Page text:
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Column: ‘My mother is not a person dying from Alzheimer’s – she is a hero living with it’

Whenever I feel that caring for my mother is getting the better of me, I think back on the all amazing memories I have with this inspiring and courageous woman.

Sean Donal O Shea

MY NAME IS Sean Donal O Shea and I’m 32 years of age. My mother Debby was diagnosed with early-onset Alzheimer’s disease eight years ago; she was only 50 years of age then. Myself, my father and my brother care for my mother now with the help of carers and our family, without whom we would not be able to do what we do. We will be forever grateful to the Alzheimer’s Society of Ireland, the Carers Association and the Home Help services that have been so amazing to all of us.

Mom is in the late stages of Alzheimer’s and this is possibly the part of the disease that I am struggling with the most. I feel selfish when I say this, but I find it the hardest stage now because I am getting very little back from mom. She can no longer walk and her speech has disappeared so we can no longer have the long personal chats that I had grown so used of. However, my mom is a strong and determined woman and she still gives me her beautiful smile at times, a smile that money could never buy.

Daily life with mom consists of aiding her in every aspect of her life, from getting up in the morning, personal care, feeding, medication and bedtime. It can be quite challenging at times, however when I feel that it may be getting the better of me, I think back on the amazing memories that mom and I have shared since her diagnosis. I guess I am like her in that regard, taking the positives out of every situation.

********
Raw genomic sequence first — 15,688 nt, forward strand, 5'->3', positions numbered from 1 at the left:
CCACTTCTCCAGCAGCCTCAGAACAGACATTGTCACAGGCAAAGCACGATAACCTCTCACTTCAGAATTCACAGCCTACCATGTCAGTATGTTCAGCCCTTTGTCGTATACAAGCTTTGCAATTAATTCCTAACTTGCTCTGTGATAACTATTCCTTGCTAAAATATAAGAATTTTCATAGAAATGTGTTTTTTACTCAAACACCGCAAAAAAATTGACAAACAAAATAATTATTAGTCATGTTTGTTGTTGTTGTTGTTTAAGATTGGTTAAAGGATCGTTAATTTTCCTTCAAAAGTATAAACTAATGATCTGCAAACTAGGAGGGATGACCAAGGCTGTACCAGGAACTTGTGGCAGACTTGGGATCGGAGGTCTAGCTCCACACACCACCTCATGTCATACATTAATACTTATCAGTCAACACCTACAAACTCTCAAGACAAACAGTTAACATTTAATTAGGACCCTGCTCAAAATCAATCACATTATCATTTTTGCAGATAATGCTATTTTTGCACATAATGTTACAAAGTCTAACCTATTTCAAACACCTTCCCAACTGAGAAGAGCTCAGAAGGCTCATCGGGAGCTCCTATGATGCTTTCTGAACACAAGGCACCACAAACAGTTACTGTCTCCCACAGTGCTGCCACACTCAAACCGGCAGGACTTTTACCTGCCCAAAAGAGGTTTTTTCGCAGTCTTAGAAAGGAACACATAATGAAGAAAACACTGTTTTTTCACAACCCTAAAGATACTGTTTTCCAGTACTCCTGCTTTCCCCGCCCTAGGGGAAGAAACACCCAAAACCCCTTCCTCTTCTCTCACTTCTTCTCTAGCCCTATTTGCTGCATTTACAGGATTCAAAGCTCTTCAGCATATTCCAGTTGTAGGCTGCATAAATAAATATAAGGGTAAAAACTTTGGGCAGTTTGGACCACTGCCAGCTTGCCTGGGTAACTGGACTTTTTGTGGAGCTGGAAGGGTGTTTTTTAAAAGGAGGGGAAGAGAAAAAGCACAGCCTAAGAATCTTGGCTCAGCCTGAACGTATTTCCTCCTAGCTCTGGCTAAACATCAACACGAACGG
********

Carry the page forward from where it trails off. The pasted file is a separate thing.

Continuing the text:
She helped me make priceless memories

While it would have been very easy to feel self-pity and let this awful disease take over, it was through mom’s encouragement and example that I got the courage to obtain a qualification in social care. She was certainly my inspiration and driving force as I did my course and she (along with my girlfriend and family) were the reason that I obtained a first class honours degree in Applied Social Studies in Social Care this year.

I mentioned previously the memories that me and mom have shared. We walked the beach every day, drove in the car singing and laughing and danced around the house until we nearly fell from exhaustion. Of all these memories that we have shared, the one that fills me with the most pride is when I no longer felt too shy, or ‘manly’, to tell her that I love her. It is something that I tell her every day now and up until recently she would also say it back to me. Again, that is one aspect of our life that Alzheimer’s disease has robbed us of. However, once again I take moms’ position on this and turn my back on the negatives and smile at the positives.

It was only recently that I realised what this inspiring, courageous hero that I am proud to call my mother did for me. She helped me make these priceless memories as a way of helping me through the hard times, enabling me to once again turn my back on the negative side to this illness.

I still get upset when I know that mom may not see me get married or be able to see her grandchildren grow up. But I will always have those memories and I now see life through her eyes as being a person that is not dying from Alzheimer’s – rather, she is a hero living with it.

Share a memory and celebrate a life. Share a memory of the person you cherish the most by visiting www.memoryribbon.ie and donating €5 to the Alzheimer Society of Ireland. Every donation goes directly to funding vital services in local communities around Ireland.

Sean Donal O Shea lives in Waterville, Co Kerry with his father, Sean, and his mother, Debby. Sean Donal cares for his mother who has Alzheimer’s and says that many positives have come out of the situation.

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Sean Donal O Shea

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